Sometimes, you need a break from your story. Not a real break, but a break from the pounding of words on the narrative you’ve been plotting. Sometimes, you need to let your plot sit and bubble while you figure out what happens next. Sometimes, you need to dig deeper. Sometimes, you’re in the middle of a revision, and you know you want to improve something, but you just don’t know how.
During these times, instead of abandoning your story completely, consider these ideas on how to interact with your story without writing your story:
1) Visit a local (or, if you have the means and ability, far off) place that reminds you of a setting, character, or situation in your story (or the actual place, if it’s based on a real location). This could be a park, a city, a pub, or even a section of the museum. Even if your story is set in a fictional world, there are places you can go that might remind you of these places. A lot of my fictional cities tend to be hybrids of Seattle and San Francisco, which means I can visit them and be inspired. A science museum might give you some atmosphere of your science fiction setting, as could hiking in the mountains for your high fantasy. If you’ve got a Victorian setting, maybe there’s a tea room or museum you could go to draw in atmosphere.
2) Try doing something your characters are doing. Just reading about something isn’t the same as doing it. (Stay safe and legal, folks. Our characters are often doing dangerous and daring things, and while I think we all owe it to ourselves to be daring, I don’t want anyone breaking an arm on my advice.)
3) Create art related to your story. Whether you draw it or make a collage, even if you don’t think you have visual artistic skills, you can put together something that keeps your mind on the story or characters.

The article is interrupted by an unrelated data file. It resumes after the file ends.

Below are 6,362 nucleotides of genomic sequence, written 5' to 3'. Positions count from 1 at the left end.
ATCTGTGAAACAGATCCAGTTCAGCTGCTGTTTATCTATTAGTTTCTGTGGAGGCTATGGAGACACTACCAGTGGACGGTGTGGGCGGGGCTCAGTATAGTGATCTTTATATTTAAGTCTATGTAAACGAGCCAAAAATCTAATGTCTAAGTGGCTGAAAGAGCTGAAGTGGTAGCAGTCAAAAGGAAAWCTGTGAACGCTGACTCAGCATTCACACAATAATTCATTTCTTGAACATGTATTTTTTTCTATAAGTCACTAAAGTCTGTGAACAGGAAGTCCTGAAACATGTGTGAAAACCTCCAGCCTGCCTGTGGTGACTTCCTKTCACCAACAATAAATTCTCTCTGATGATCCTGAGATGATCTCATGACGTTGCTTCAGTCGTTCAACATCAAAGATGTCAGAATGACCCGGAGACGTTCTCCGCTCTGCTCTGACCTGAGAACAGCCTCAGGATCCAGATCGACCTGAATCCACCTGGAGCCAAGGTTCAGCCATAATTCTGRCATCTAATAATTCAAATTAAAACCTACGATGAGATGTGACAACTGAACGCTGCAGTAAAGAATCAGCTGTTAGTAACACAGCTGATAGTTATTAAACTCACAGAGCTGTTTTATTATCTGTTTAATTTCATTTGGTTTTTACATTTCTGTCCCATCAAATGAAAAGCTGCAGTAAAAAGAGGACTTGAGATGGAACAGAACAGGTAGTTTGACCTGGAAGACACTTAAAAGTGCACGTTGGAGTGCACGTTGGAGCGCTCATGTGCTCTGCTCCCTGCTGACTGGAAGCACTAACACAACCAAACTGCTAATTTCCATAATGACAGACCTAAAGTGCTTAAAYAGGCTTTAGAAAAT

4) Write something related to the story. Vignettes about your characters, songs, poetry, setting descriptions, news articles, literature in your world, love letters, undirected freewriting–whatever it is, it doesn’t have to be part of the story at large. I think we often get hung up on the idea that everything we write on a story must appear in the story, and that’s just not true.
5) Create a soundtrack. Find music that fits your characters, story, mood, or themes and put together a playlist. At one time, I used to play my character’s theme songs (which I’d spend hours deciding on) right before I began to write a scene from their point of view, although nowadays I tend to listen to instrumental sets that fit the story’s mood.
6) Read books related to your story–but don’t default to this one in replacement of option 1 or 2 unless those one are completely undoable. I know it’s easier to look up information about the forests in Wikipedia, around the web, or a library book, but it wouldn’t be the same as going to your large city park or hiking trails and experiencing it for yourself.
These suggestions are the most obvious ones to me. Please feel free to share your ideas below.